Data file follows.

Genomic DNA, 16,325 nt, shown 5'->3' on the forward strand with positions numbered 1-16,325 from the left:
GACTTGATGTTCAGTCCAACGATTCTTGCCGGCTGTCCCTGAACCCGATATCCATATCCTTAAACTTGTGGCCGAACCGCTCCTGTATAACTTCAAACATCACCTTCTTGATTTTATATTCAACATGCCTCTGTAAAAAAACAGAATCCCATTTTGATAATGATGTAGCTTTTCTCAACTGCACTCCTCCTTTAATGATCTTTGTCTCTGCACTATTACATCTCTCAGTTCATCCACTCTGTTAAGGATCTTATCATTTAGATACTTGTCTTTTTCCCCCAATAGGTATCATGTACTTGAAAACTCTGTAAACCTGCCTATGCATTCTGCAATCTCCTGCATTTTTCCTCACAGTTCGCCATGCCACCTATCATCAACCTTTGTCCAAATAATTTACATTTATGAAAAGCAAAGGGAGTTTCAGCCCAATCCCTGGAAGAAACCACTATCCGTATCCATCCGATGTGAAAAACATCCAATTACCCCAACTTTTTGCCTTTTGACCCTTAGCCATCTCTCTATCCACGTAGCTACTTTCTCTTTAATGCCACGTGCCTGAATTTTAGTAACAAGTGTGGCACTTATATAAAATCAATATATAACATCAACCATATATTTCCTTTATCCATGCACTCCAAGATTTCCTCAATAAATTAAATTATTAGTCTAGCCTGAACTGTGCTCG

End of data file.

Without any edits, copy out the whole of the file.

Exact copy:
Genomic DNA, 16,325 nt, shown 5'->3' on the forward strand with positions numbered 1-16,325 from the left:
GACTTGATGTTCAGTCCAACGATTCTTGCCGGCTGTCCCTGAACCCGATATCCATATCCTTAAACTTGTGGCCGAACCGCTCCTGTATAACTTCAAACATCACCTTCTTGATTTTATATTCAACATGCCTCTGTAAAAAAACAGAATCCCATTTTGATAATGATGTAGCTTTTCTCAACTGCACTCCTCCTTTAATGATCTTTGTCTCTGCACTATTACATCTCTCAGTTCATCCACTCTGTTAAGGATCTTATCATTTAGATACTTGTCTTTTTCCCCCAATAGGTATCATGTACTTGAAAACTCTGTAAACCTGCCTATGCATTCTGCAATCTCCTGCATTTTTCCTCACAGTTCGCCATGCCACCTATCATCAACCTTTGTCCAAATAATTTACATTTATGAAAAGCAAAGGGAGTTTCAGCCCAATCCCTGGAAGAAACCACTATCCGTATCCATCCGATGTGAAAAACATCCAATTACCCCAACTTTTTGCCTTTTGACCCTTAGCCATCTCTCTATCCACGTAGCTACTTTCTCTTTAATGCCACGTGCCTGAATTTTAGTAACAAGTGTGGCACTTATATAAAATCAATATATAACATCAACCATATATTTCCTTTATCCATGCACTCCAAGATTTCCTCAATAAATTAAATTATTAGTCTAGCCTGAACTGTGCTCG